The easiest way I’ve explained the most pressing risks is this: Essentially, the major risk we all need to watch for is that everything investors were worried about at the start of the year happens, just later than expected.

Here’s what I mean.

At the start of the year, investors were worried about 1) A recession, 2) Stubbornly high inflation, 3) Too aggressive Fed rate hikes and 4) Earnings declines. Those risks never materialized in the first half of the year, and the S&P 500 rallied 15% as a result. But it’s important to remember that none of these risks have been eliminated, either, and they are all still possible and could materialize in the coming months.

Risk One: It’s Not Different This Time. Starting with growth, the point here is that, in the end, it’s not different this time: The dramatic Fed rate hikes cause a growth slowdown in the coming quarters. That, in turn, puts major pressure on the market multiple, which would fall from the current 19X to, optimistically, 17X or (most historically likely) 15X. That would result in either an 11% or 22% decline in the S&P 500 from here. Again, the performance of stocks in the first half and the large, positive swing in investor sentiment make the risk of a recession seem remote, but the reality remains that markets are still barely feeling the impact of rate hikes, and the longer they stay high, the greater the chance of a slowdown. How we’ll know: “Hard landing” will start to win the Hard Landing/Soft Landing scoreboard.

Risk Two: Stagflation. On the other side of the spectrum, what happens if inflation stops declining but growth slows? That’s what Friday’s jobs report hinted at, via the uptick in wages but deceleration in hiring. Now, to be clear, we’re a long way from a realized stagflationary threat, but if economic growth slows and inflation does not decline (due to ongoing supply chain issues, a still tight labor market, etc.) then that’s a near “worst case” scenario because stocks and bonds will decline, likely hard. How we’ll know: The decline in core CPI will stall in the coming months.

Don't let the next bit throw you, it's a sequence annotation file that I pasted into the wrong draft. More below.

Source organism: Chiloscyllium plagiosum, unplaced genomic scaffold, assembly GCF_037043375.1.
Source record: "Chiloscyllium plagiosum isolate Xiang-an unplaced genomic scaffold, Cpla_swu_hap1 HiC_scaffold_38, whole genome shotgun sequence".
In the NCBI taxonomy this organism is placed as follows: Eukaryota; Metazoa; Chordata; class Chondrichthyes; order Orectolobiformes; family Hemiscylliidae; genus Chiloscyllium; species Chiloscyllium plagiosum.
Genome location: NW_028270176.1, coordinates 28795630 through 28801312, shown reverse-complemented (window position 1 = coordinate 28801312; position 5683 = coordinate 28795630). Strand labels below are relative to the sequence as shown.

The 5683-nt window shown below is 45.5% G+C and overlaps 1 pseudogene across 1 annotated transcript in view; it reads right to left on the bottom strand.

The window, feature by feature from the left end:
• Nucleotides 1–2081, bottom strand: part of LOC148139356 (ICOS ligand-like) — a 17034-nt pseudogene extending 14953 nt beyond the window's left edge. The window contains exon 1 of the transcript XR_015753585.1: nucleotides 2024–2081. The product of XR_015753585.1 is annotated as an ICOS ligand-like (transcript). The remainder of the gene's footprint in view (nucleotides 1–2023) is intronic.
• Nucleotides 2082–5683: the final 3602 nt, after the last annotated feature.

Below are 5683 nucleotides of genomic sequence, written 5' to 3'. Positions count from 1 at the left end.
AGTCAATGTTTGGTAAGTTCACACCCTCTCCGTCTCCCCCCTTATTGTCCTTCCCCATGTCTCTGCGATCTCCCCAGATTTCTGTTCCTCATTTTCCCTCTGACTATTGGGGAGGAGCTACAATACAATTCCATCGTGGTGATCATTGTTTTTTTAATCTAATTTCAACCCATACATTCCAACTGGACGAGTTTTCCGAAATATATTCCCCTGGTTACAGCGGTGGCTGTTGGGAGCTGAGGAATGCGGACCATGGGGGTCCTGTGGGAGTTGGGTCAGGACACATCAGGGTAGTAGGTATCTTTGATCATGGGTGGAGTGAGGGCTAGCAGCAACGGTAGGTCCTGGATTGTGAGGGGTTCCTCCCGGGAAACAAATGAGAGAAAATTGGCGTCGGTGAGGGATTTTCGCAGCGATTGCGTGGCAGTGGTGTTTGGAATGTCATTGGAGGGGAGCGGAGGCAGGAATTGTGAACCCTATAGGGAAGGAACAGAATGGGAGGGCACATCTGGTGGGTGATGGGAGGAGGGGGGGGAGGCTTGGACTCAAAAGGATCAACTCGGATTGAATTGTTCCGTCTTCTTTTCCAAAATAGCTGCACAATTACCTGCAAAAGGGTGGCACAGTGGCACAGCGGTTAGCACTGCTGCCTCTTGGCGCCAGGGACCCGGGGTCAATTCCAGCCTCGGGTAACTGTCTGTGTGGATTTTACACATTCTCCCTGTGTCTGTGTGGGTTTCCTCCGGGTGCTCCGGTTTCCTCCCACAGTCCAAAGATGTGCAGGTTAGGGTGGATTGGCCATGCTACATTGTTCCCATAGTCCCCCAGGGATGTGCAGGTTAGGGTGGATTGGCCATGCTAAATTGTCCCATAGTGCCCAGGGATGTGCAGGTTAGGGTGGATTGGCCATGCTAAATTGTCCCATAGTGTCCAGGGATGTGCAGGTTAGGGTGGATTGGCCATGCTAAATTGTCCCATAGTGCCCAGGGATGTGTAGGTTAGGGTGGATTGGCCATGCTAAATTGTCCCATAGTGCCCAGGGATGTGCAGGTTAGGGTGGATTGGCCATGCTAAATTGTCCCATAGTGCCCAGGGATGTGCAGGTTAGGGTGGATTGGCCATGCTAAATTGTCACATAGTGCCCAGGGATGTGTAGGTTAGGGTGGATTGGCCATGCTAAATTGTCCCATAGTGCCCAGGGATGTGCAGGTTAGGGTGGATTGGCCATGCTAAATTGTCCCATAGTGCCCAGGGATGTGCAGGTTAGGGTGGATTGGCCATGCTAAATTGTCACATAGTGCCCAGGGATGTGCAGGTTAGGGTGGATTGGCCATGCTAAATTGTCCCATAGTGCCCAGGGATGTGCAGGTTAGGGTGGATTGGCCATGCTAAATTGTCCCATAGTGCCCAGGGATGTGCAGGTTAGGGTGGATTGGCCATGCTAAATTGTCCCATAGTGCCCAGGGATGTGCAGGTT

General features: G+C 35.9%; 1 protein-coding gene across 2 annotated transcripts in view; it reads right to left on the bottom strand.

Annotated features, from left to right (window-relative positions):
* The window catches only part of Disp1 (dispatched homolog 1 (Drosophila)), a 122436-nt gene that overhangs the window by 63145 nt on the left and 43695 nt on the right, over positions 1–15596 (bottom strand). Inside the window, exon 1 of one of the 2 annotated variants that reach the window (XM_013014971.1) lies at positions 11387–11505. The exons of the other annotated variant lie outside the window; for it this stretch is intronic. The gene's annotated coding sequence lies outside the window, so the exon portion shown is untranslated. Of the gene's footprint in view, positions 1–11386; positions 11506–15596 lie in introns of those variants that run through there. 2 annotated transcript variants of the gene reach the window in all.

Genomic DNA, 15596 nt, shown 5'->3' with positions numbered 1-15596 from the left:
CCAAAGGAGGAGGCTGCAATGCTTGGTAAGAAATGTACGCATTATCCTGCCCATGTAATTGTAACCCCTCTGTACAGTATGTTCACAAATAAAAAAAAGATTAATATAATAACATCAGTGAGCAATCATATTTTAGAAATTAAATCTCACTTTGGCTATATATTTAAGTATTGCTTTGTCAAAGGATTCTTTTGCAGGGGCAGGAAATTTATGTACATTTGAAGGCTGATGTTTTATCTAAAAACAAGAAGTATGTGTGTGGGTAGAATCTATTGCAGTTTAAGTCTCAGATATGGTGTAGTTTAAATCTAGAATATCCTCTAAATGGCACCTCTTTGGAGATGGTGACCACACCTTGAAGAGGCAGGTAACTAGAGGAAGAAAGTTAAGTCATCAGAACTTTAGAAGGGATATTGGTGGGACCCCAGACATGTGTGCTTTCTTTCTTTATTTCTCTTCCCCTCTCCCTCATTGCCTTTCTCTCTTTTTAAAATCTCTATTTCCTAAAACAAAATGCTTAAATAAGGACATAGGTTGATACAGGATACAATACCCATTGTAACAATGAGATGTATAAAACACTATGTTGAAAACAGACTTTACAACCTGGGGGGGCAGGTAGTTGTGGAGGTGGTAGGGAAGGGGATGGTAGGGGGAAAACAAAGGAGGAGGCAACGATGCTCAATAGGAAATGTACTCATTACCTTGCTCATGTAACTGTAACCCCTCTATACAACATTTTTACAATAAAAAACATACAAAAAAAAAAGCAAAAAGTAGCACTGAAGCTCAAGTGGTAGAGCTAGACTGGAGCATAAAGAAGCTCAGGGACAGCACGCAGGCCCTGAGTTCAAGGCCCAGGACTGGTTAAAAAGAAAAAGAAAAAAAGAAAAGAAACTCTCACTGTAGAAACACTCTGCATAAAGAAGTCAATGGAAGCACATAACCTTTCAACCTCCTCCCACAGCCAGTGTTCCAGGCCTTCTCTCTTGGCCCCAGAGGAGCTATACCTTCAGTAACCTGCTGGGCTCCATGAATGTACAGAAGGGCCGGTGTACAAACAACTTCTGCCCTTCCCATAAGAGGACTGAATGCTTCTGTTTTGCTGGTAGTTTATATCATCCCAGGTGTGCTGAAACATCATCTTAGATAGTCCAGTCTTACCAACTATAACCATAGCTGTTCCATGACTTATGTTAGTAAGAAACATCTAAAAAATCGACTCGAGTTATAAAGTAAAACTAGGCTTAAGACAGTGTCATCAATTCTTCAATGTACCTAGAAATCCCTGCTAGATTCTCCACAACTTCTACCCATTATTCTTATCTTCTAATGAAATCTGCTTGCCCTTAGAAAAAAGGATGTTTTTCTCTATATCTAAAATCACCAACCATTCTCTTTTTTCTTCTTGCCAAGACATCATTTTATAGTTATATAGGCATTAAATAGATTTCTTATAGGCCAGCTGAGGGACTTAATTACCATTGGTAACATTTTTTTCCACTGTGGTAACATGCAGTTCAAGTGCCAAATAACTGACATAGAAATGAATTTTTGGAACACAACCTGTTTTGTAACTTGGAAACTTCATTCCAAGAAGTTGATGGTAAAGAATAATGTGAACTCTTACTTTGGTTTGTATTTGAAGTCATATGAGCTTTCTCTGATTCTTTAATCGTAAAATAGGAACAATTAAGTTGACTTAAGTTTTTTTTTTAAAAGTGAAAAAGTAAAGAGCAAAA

Risk Three: Disinflation hurts corporate earnings. The fact that earnings were so resilient in the first quarter was a major contributor to the 1H ’23 rally. But as we’ve seen with the retailers (and now it’s starting to spread to other industries) as inflation cools and prices drop, companies are seeing increasing margin compression and corporate profits may suffer. Here’s a practical example of why this matters: If 2024 S&P 500 earnings fall to $225 from the current $240, then even if the S&P 500 keeps a 19X multiple (which wouldn’t happen, but for illustration purposes say it did) then we should expect a 3%-5% pullback. If we combine that earnings decline with a drop in the multiple to 18X (still a high number) then we’re looking at a near-10% decline from current levels. How we’ll know: Guidance won’t be good this up- coming earnings season (for Q2) and Q3 earnings season (in October) will be downright bad.

Bottom line, the reality is that the risks still facing this market are essentially the same ones we had to start the year. The fact that these risks haven’t materialized yet has been interpreted by investors to mean the risks are no longer present.

But the reality is that these risks are still present, they just haven’t occurred (yet). But they still can occur and as such they need to be monitored and watched for, which is what we’ll be doing for you here over the coming months, because with the S&P 500 at 4,400 and sentiment bullish, there is zero cushion should one, or more, of these risks emerge—and it’s a long way down to fundamental value if they do.

As a result of the potential risks, I have decided not to move to growth with the portfolios. I hope you understand, that I am not happy with underperforming in the first half but I believe discretion is the path to better long term results. Be patient, as the positions we are in are undervalued and could be the beneficiary of a broad market downturn. If the best case scenario occurs, then I still believe that money will flow to small caps and dividend/value stocks simply because they represent more upside.

I will monitor this daily and keep you informed as to the direction of the economy and markets.

"This material is provided for general information and is subject to change without notice.  Every effort has been made to compile this material from reliable sources however no warranty can be made as to its accuracy or completeness. The information does not represent, warrant or imply that services, strategies or methods of analysis offered can or will predict future results, identify market tops or bottoms or insulate investors from losses. Past performance is not a guarantee of future results.  Investors should always consult their financial advisor before acting on any information contained in this newsletter.  The information provided is for illustrative purposes only.  The opinions expressed are those of the author(s) and not necessarily those of Geneos Wealth Management, Inc."